Epithelial cells, which line our organs, possess adhesive junctions that enable them to function as a barrier to the outside environment. Loss of junctions compromises tissue structure and has been linked to human diseases such as kidney disease, cancer, and birth defects. Junctions form when clusters of junction proteins concentrate at cell contacts near the apical surface then coalesce into belt-like structures. The atypical protein kinase C (aPKC), which functions together with the scaffolding protein PAR-6, is required for junction formation in other species, although its regulators and targets important for junction formation are incompletely understood. We are using C. elegans as a model to understand how aPKC regulates epithelial cell junctions. Using a targeted protein degradation strategy, we first demonstrated that C. elegans PKC-3/aPKC, like PAR-6, is required for junction maturation. A hypomorphic temperature-sensitive allele of pkc-3 causes junction breaks in the spermatheca, a mechanically active organ, leading to sterility. We used this allele in a suppressor screen to find genes that may function with pkc-3 in regulating junctions. We identified multiple intragenic mutations in the pkc-3 gene, including an unexpected stop-to-stop mutation, demonstrating the specificity of the screen. Extragenic suppressors included an allele of the lethal giant larvae gene lgl-1, which antagonizes aPKC in other systems but was not known previously to function in C. elegans epithelia. Finally, we identified two alleles of a previously uncharacterized gene, sups-1, which encodes an extracellular protein expressed in epidermal cells that localizes to the apical ECM. Our findings define new genes involved in epithelial junction formation in C. elegans and indicate the surprising role that stop codon choice can have on gene activity.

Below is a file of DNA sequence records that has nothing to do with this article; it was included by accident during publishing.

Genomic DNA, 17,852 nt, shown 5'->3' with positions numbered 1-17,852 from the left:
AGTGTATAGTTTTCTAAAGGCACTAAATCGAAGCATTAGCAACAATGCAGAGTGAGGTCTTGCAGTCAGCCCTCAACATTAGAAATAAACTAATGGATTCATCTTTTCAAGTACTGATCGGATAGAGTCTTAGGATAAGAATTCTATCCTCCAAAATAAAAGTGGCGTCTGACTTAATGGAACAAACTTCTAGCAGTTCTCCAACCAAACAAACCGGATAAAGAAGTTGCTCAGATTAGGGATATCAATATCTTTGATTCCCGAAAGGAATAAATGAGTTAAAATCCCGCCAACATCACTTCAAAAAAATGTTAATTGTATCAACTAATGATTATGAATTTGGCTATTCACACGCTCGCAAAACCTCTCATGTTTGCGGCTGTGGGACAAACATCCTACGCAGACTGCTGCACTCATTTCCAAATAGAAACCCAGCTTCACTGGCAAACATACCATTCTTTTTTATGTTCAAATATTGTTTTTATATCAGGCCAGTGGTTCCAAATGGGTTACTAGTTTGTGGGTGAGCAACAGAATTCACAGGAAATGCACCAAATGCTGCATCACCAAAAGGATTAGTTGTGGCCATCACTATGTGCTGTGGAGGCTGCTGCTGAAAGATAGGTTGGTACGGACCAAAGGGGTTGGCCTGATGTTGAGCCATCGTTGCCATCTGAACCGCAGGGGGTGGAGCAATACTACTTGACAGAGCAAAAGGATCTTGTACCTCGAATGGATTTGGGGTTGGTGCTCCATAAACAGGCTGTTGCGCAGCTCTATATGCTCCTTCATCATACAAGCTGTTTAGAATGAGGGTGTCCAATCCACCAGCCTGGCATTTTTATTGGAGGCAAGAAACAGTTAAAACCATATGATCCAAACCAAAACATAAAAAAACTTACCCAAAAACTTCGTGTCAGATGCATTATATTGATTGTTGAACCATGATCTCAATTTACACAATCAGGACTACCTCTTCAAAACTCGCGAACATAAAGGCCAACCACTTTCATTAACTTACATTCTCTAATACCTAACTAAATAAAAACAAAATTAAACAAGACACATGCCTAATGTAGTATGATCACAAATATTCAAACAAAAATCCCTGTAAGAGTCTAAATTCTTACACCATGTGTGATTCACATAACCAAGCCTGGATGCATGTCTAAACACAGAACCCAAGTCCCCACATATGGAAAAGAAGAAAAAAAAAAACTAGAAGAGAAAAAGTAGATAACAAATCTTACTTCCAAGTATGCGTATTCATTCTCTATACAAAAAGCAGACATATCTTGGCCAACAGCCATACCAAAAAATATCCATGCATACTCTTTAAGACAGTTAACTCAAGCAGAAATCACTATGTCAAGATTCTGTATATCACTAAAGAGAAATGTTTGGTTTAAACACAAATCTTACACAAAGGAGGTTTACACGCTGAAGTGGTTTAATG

|Advisor:||Nance, Jeremy F.|
|Commitee:||Treisman, Jessica, Ringstad, Niels, Siegal, Mark, Soto, Martha|
|School:||New York University|
|Department:||Basic Medical Science|
|School Location:||United States -- New York|
|Source:||DAI-B 81/5(E), Dissertation Abstracts International|
|Subjects:||Developmental biology, Genetics|
|Keywords:||Adherens junction, aPKC, C. elegans, Epithelia, Stop codon, Suppressor|
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